Three high-profile American universities, Cornell University, Princeton University, and George Washington University, have banned the iPad from their campuses. They call the device a “security risk”. So much for the iPad being the darling of higher education - not like it had real productivity an office features in the first place anyway.
The story, first reported in the Wall Street Journal, notes that the iPad is incompatible with certain security features of Cornell’s and GWU’s wireless network, something that’s not the case when you’re dealing with “regular” laptops and netbooks running full operating systems in Windows or Linux and the more advanced smartphone OSes like Symbian, Android or Maemo/MeeGo.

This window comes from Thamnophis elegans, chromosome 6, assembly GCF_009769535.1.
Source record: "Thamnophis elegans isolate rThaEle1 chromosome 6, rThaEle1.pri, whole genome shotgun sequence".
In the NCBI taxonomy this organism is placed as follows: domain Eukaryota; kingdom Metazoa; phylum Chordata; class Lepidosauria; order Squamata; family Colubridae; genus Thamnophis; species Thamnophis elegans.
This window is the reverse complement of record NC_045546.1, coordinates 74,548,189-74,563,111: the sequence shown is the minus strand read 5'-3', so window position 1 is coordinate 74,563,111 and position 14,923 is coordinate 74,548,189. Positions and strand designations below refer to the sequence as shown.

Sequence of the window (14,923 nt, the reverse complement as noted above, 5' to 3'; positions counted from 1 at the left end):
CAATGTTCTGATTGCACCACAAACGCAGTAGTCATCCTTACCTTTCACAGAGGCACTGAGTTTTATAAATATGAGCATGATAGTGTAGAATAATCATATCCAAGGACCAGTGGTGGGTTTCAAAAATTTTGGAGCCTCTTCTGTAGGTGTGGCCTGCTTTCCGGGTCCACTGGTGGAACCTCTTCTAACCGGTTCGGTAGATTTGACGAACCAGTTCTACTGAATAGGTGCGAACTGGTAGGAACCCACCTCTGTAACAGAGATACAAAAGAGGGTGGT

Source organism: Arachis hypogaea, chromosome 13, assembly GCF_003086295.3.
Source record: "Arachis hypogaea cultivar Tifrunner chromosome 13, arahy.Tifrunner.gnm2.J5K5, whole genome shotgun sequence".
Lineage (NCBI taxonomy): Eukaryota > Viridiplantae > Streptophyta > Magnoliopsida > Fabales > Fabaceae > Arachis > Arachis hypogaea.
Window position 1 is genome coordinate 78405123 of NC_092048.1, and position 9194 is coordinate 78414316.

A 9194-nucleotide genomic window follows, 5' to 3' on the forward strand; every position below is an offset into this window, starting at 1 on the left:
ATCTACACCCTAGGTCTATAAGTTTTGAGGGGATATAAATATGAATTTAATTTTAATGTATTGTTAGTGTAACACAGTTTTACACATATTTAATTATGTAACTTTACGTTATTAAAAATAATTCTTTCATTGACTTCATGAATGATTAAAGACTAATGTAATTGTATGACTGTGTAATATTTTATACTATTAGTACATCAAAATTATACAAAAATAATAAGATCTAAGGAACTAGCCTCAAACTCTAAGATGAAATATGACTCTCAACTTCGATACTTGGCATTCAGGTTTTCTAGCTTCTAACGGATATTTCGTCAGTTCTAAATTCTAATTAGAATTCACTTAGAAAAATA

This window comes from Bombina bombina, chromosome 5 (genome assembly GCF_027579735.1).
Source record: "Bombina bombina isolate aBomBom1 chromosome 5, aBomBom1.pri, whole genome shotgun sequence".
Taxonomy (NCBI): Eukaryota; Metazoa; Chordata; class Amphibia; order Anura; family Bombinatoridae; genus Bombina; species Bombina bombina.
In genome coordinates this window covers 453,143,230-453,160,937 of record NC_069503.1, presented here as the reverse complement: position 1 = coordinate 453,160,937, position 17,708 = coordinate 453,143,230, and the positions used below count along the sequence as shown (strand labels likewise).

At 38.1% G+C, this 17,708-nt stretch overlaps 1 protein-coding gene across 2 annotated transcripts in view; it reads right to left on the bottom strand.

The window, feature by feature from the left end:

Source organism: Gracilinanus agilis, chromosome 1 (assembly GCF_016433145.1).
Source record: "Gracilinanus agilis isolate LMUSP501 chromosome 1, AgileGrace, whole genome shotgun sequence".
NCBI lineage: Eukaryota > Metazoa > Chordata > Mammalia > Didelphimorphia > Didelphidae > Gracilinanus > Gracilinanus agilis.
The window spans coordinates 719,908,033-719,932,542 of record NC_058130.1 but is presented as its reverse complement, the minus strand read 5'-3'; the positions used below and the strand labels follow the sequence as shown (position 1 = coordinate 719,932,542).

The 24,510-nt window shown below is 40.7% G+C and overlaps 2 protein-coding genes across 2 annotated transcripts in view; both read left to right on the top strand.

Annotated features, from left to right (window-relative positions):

It isn’t a case of these universities “hating” the iPad, or unfairly singling it out, it’s just that it’s not compatible. Please put down your pitchforks, Apple fans. Apple will probably release a fix for the iPad and the universities will make sure it works with their networks as soon as possible, maybe even in time for the beginning of the fall semester. These things—apple releasing software updates, restructuring a large network—take quite a bit of time.
It’s not the first time that Apple products have had a hard time on college campuses. When the iPhone was first released, in 2007, Duke University first complained about security issues.The culprit, it seems, is the aluminum housing which was also present on the first iPhone - however Apple seems to have long forgotten that and placed an even larger interference dish on the iPad.